10. How to determine shelf-life FDA guideline (1987) P.31 “ An acceptable approach for drug characteristics that are expected to decrease with time is to determine the time at which the 95% one-sided lower confidence limit … for mean degradation curve intersects the acceptable lower specification limit.” P. 32 “ … , we may be 95% confident that the average drug product characteristic (e.g., strength) of the dosage units in the batch is within specifications up to the end of the expiration dating period.” Copyright by Jen-pei Liu, PhD

  11. How to determine shelf-life ICH Q1A(R2) guidance (2003) P.16 “ An approach for analyzing data of quantitative attribute that is expected to change with time is to determine the time at which the 95% one-sided confidence limit for the mean curve intersects the acceptance criterion” ICH Q1E guidance (2004) p.11 A two-sided 95% confidence interval or 95% one-sided upper or lower confidence interval can be also used. One-sided lower limit: known degradation One-sided upper limit: known impurities Two-sided interval: unknown situation about increase or decrease of the assay with the time Copyright by Jen-pei Liu, PhD

  12. degradation curve 95% lower confidence bound % of label claim lower specification limit 0 3 6 9 12 storage time (month) How to determine shelf-life? Copyright by Jen-pei Liu, PhD

  13. FDA Guideline • FDA stability guideline (1987) Guideline for Submitting Documentation for the Stability of Human Drugs and Biologics • Purposes - To provide recommendations for the design and analysis of stability studies to establish an expiration dating period and product requirements - To provide recommendations for the submission of stability information and data to FDA for investigational and new drug applications and product license applications Copyright by Jen-pei Liu, PhD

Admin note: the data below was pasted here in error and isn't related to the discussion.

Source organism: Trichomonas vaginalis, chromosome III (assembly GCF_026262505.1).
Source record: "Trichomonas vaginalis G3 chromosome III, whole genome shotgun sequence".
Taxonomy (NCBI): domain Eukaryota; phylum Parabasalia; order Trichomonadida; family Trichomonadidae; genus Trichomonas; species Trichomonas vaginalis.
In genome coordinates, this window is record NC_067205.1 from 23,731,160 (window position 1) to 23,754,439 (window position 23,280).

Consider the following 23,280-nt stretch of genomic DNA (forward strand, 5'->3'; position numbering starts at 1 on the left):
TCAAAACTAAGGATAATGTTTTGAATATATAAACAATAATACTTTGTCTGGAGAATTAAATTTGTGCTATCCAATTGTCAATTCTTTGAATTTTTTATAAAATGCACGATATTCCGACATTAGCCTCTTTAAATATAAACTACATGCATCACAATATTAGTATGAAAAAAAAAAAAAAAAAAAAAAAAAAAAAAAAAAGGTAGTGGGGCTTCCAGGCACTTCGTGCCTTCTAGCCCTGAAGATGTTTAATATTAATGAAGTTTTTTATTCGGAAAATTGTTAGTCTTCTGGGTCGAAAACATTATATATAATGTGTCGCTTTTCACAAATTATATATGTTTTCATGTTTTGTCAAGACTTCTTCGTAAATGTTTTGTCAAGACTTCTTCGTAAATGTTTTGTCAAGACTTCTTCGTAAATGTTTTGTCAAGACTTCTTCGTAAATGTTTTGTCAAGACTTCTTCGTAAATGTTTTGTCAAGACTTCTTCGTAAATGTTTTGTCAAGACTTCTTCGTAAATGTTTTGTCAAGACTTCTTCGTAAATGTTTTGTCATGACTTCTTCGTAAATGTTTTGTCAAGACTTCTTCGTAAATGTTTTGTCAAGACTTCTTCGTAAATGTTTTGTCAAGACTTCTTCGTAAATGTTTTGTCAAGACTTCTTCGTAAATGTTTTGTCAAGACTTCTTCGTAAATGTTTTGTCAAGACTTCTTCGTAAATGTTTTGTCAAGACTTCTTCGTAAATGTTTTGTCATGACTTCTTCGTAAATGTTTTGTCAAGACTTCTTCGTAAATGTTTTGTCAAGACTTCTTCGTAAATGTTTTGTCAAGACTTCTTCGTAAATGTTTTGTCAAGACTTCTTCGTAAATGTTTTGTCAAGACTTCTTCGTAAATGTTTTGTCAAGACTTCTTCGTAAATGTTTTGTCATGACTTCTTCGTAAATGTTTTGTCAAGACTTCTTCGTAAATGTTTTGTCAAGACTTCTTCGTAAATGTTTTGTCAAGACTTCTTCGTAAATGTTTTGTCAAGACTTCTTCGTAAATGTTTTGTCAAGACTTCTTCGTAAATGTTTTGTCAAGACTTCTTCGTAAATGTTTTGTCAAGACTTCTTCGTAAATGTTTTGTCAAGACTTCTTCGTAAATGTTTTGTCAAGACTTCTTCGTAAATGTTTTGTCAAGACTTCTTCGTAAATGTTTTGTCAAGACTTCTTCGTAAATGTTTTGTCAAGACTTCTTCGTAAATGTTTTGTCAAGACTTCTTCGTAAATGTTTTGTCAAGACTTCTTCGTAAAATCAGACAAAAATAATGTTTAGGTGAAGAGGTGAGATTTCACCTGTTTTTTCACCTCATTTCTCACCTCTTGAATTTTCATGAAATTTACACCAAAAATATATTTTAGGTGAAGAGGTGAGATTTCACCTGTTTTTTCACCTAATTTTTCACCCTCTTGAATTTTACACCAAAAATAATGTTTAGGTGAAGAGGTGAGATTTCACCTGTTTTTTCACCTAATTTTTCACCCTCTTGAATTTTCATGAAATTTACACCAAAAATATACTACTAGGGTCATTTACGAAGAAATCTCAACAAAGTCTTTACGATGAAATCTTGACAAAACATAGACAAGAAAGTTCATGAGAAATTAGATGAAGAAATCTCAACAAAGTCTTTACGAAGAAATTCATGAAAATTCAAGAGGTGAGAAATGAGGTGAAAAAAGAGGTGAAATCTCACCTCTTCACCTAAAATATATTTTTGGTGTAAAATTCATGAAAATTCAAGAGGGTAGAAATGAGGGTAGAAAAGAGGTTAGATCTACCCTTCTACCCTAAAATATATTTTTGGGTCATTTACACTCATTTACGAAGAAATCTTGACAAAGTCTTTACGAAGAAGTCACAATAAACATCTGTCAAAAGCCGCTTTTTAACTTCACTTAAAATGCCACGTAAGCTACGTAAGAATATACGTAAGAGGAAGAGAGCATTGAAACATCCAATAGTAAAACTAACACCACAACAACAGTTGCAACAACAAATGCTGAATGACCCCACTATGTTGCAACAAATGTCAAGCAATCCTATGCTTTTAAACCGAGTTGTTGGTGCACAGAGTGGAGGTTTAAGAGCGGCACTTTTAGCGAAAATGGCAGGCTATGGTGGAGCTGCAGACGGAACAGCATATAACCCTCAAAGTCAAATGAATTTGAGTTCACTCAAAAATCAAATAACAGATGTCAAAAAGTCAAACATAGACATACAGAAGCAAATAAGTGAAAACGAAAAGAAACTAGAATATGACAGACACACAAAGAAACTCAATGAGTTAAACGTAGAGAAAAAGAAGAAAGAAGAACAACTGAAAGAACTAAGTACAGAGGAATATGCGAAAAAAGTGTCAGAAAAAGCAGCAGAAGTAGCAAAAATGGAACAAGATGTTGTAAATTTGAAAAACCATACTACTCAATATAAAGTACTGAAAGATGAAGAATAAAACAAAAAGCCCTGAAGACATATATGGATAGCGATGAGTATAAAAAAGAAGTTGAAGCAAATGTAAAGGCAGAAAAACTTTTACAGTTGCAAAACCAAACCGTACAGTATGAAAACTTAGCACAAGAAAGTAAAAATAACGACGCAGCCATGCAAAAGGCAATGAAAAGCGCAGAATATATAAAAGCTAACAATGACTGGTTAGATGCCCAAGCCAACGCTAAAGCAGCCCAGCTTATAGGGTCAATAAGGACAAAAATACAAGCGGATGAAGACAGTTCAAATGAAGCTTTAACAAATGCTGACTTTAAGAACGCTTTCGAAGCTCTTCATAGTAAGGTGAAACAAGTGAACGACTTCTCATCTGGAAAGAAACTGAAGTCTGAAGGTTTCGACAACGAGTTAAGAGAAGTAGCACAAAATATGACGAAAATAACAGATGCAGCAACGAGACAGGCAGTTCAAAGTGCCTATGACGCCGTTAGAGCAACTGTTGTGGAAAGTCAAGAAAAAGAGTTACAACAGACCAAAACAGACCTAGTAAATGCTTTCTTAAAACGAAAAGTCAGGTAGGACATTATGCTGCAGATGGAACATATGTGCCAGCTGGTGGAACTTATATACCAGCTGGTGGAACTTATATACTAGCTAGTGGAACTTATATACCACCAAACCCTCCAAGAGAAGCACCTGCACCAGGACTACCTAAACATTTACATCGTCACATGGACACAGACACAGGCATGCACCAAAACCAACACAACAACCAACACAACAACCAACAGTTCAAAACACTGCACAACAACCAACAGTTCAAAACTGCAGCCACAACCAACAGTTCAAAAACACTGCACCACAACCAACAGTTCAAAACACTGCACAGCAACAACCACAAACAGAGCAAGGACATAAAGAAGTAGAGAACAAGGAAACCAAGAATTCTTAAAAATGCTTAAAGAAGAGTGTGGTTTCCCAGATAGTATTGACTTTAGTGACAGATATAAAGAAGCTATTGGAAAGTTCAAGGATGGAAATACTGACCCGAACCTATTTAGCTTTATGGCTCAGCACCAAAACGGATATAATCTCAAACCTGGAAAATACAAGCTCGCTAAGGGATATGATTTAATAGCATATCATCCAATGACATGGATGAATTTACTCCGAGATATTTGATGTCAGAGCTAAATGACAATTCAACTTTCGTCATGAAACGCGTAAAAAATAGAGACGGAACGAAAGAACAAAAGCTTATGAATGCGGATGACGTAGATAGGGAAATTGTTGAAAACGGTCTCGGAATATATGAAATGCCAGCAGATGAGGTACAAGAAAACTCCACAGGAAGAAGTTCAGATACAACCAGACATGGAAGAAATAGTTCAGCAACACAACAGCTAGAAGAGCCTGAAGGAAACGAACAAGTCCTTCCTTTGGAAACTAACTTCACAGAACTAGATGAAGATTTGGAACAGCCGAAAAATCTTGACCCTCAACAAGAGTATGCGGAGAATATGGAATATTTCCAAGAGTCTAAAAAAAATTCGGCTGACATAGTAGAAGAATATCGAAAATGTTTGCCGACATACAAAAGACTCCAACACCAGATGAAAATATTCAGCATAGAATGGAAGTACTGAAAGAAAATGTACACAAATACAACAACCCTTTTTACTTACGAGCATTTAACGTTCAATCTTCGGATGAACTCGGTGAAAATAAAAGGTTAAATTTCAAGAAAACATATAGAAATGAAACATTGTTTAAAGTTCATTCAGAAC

14. Basic requirements • Protocol • Stability design - Factorial designs - Matrixing or bracketing design • Representative sample - Individual dosage units - Containers within a batch - Batches • Statistical analysis - Validity - Accuracy - Reliability Copyright by Jen-pei Liu, PhD

  15. Batch sampling consideration • At least three primary batches and preferably more should be tested • Justification - To allow for some estimates of batch-to- batch variability - To test the hypothesis that a single expiration dating period for all future batches is justifiable Copyright by Jen-pei Liu, PhD

  16. Common intercept Common slope Common intercepts Different slopes Different intercepts Different slopes Batch-to-batch variation Different intercepts Common Slope Copyright by Jen-pei Liu, PhD

  17. Container, drug product, and sampling-time consideration • Container and drug product sampling - At least as many containers should be sampled as the number of sampling times - Sampling of at least two containers for each sampling time is encouraged • Sampling-time consideration - 3-month intervals during the first year, 6-month intervals during the second year, and annually thereafter, e.g., for a 4-year duration, 0, 3, 6, 9, 12, 18, 24, 36, and 48 Copyright by Jen-pei Liu, PhD

  18. International Harmonization • Background - Different regulatory requirement in different areas - May have to repeat similar studies for different marketplaces - Strong industrial/regulatory interest for Harmonization of requirements Copyright by Jen-pei Liu, PhD

  19. International Harmonization • Least stable batch - EC least stable batch - US minimum of individual shelf-lives • Least protective packaging - US sampling of at least two containers each packaging material for each sampling time in all cases - Japan prefer using the least stable packaging material instead of testing the product in all packages • Replicates - US testing an increased number of replicates at later sampling times, particularly at latest sampling time - Japan each test must be repeated three times without provision for scientific and statistical justification Copyright by Jen-pei Liu, PhD

  20. International Harmonization • Minimum duration of stability testing - EC at least six months - US a minimum of 12 months - Japan also 12 months • Minimum number of batches - EC only two batches - US at least three batches - Japan also thee batches • Definition of room temperature - EC between 15o to 25oC - USP/NF between 15o to 30oC - Japan between 1o to 30oC • Extension of shelf-life - EC does not accept an extension of shelf-life beyond real-time data submitted - US accepts an extension of shelf-life based on limited data. However, stability result up to the expiration date must be submitted Copyright by Jen-pei Liu, PhD